The above discussed literature offers valuable research approaches to monitor and diagnose planetary gearboxes. However, some details of the gearboxes installed in industrial wind turbines have been overlooked, including multiple fault sources and a wide frequency range. In the gearbox of a 1.5 MW wind turbine, the rotational frequency of rotor hub is low (about 0.2 Hz), while the mesh frequency at the high speed stage (HSS) is about 700 Hz. These require high frequency resolution and wide frequency band to process vibration signal. Moreover, vibration energy at low or middle speed stage is likely masked by the mesh at HSS, which makes fault discovery at the low speed stage challenging.
In this paper, a multi-scale enveloping spectrogram (MuSEnS)- based fault diagnosis approach is proposed to detect faults in a wind turbine gearbox. Section 2 presents the structure of a wind turbine gearbox. The transmission ratio and feature frequencies are also calculated. The details of MuSEnS are outlined and the diagnosis procedure for wind turbine gearbox is proposed in
IET Renew. Power Gener., 2017, Vol. 11 Iss. 5, pp. 578-584 © The Institution of Engineering and Technology 2017
Section 3. In Section 4, the gearbox faults of an operating 2.0 MW wind turbine are analysed. The conclusion is drawn in Section 5.
2 Structure of a wind turbine gearbox The rotor of a wind turbine converts the energy of the wind into a low speed mechanical energy which in turn is speeded up by the gearbox.
For compactness and high transmission ratio, a wind turbine gearbox consists of three stages: planetary stage (PS), intermediate stage (IS) and HSS. In the schematic diagram of the gearbox in Fig. 1, 1 is the planetary arm, 2 is the sun shaft, 3 is the intermediate shaft, and 4 is the high speed shaft. Sun gear Zs, planetary gear Zp, and ring gear Zr make up PS; big gear Zmi on the sun shaft and small gear Zmo on the intermediate shaft mesh and form IS; big gear Zhi on the intermediate shaft and gear Zho on the high speed shaft mesh and form HSS.
The transmission ratio of the PS is computed from the following equation.
rPS = 1 + Zr Zs
where Zr is the number of teeth of ring gear, Zs is the number of teeth of sun gear. The transmission ratio of IS is computed from the following equation.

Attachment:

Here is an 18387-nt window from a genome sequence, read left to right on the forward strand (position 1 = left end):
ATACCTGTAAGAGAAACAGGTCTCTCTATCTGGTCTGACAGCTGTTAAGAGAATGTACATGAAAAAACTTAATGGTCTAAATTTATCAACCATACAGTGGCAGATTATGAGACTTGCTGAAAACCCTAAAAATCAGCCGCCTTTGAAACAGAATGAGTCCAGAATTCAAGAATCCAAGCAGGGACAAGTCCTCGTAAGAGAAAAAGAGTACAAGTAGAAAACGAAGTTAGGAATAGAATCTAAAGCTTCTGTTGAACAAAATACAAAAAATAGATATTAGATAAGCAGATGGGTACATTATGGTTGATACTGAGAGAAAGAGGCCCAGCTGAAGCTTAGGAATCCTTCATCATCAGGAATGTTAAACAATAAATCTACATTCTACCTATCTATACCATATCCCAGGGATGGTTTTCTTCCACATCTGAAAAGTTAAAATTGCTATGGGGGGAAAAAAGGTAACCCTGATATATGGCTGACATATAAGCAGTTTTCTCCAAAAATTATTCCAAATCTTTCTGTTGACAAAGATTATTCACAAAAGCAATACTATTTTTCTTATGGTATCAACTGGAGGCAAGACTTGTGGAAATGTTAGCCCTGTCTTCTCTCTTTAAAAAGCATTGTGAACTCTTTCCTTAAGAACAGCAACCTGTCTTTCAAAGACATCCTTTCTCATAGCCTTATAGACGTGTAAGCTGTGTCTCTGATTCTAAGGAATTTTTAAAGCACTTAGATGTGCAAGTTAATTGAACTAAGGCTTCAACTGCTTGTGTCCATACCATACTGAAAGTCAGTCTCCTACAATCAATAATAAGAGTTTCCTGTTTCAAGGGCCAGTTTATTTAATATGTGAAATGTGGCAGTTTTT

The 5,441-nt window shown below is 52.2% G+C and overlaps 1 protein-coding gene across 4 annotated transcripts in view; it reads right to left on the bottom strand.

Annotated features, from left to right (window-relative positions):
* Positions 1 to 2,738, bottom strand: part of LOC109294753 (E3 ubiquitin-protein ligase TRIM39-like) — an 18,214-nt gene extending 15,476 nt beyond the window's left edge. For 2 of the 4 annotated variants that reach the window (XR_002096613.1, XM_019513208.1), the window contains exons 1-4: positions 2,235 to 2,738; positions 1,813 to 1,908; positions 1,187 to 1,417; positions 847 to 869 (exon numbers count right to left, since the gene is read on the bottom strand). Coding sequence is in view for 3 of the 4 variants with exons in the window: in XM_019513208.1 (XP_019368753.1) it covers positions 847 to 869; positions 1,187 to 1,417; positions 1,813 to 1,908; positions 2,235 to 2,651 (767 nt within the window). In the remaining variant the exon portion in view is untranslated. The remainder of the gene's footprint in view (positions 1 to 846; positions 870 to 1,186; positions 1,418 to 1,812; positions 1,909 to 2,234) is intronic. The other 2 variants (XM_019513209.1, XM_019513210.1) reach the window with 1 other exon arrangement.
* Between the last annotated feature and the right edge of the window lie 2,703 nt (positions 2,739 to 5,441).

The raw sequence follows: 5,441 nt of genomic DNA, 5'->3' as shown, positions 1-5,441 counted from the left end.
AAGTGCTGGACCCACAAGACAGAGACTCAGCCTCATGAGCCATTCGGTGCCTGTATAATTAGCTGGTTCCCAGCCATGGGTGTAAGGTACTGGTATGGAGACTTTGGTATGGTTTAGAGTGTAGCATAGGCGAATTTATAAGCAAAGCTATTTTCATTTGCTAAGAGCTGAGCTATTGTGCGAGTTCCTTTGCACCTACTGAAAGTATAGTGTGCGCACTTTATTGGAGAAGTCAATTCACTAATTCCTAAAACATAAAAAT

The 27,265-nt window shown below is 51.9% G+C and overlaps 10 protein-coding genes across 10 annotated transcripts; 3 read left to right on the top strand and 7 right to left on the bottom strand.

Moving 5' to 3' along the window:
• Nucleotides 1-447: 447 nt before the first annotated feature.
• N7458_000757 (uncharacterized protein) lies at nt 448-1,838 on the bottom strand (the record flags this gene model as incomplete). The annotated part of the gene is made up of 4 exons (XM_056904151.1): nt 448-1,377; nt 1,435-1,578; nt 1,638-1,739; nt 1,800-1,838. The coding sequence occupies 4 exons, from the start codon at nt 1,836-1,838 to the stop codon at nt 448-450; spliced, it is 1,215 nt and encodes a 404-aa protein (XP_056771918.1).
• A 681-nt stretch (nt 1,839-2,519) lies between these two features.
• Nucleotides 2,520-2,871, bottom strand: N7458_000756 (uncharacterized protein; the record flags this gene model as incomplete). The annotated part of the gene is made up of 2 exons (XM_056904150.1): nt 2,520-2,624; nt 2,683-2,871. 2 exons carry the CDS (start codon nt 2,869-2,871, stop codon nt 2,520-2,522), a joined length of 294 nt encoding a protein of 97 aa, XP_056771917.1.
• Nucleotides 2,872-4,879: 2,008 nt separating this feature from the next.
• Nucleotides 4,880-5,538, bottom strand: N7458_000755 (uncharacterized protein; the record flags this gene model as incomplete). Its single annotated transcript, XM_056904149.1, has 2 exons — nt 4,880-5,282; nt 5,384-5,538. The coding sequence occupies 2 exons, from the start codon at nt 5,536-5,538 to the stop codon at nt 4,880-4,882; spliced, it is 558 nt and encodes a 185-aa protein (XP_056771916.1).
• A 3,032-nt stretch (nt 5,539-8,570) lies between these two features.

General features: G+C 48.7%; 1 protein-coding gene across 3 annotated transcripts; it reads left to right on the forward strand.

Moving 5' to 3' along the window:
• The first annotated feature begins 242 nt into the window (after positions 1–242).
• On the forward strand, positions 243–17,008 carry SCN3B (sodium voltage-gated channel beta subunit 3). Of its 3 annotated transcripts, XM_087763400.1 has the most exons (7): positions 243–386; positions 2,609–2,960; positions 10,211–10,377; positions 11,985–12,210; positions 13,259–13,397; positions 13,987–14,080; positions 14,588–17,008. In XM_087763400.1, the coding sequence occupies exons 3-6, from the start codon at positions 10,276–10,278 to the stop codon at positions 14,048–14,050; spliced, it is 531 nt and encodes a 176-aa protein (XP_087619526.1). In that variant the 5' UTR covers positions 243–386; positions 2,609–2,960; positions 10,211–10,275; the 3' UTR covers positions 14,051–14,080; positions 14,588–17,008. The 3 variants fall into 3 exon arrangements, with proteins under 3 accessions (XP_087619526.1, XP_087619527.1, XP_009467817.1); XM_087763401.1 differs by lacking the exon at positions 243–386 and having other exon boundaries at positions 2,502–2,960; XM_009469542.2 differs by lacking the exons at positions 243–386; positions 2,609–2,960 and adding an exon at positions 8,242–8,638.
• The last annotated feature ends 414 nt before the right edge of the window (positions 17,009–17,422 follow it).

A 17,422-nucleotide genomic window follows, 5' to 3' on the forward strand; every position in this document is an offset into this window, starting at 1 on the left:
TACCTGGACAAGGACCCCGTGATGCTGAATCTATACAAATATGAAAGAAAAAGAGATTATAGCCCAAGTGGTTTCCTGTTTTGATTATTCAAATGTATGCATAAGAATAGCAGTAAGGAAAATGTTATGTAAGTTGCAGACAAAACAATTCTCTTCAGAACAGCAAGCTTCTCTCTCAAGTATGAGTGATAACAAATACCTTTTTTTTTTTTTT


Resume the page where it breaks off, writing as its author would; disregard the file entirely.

rIS = Zmi Zmo
where Zmi is the number of teeth of big gear on sun shaft, Zmo is the number of teeth of the small gear on the intermediate shaft. The transmission ratio of HSS is computed according to the following equation.
rHSS = Zhi Zho
where Zhi is the number of teeth of the big gear on the intermediate shaft, Zho is the number of teeth of the gear on the high speed shaft. The total transmission ratio of gearbox is expressed as.
r = rPS ⋅ rIS ⋅ rHSS (4)
An emerging fault of a gear results in modulation of mesh frequency (natural frequency) by the rotational frequency of the shaft with the faulty gear. Therefore, it is necessary to compute the mesh frequencies of different stages and the rotational frequency of each shaft in the wind turbine gearbox. Given the rotational frequency fa of the rotor hub, the rotational frequency of sun shaft is computed from the following equation
f s = f a ⋅ rPS (5)
The mesh frequency of the PS is shown as.
f PS = f a ⋅ Zr = ( f s − f a) ⋅ Zs (6)
The mesh frequency of the IS is expressed as.
f IS = f s ⋅ Zmi (7)
The rotational frequency of the intermediate shaft is shown as.
f i = f s ⋅ rIS (8)
The mesh frequency of the HSS is expressed as.
f HSS = f i ⋅ Zhi (9)
Expression (10) presents the rotational frequency of the high speed shaft.
f h = f i ⋅ rHSS (10)
Similarly, knowing the rotational frequency of the high speed shaft, the mesh and rotational frequencies of other shafts can be derived.
3 Fault detection in the wind turbine gearbox 3.1 Multi-scale enveloping spectrogram
Continuous wavelet transform (CWT) is used for processing non- stationary signals. Signal x(t) is decomposed into different time- frequency grids by adjusting scale factor a and time factor τ as shown as.
wt(a, τ) = a −1/2∫ −∞
∞ x(t)φ∗ t − τa dt (11)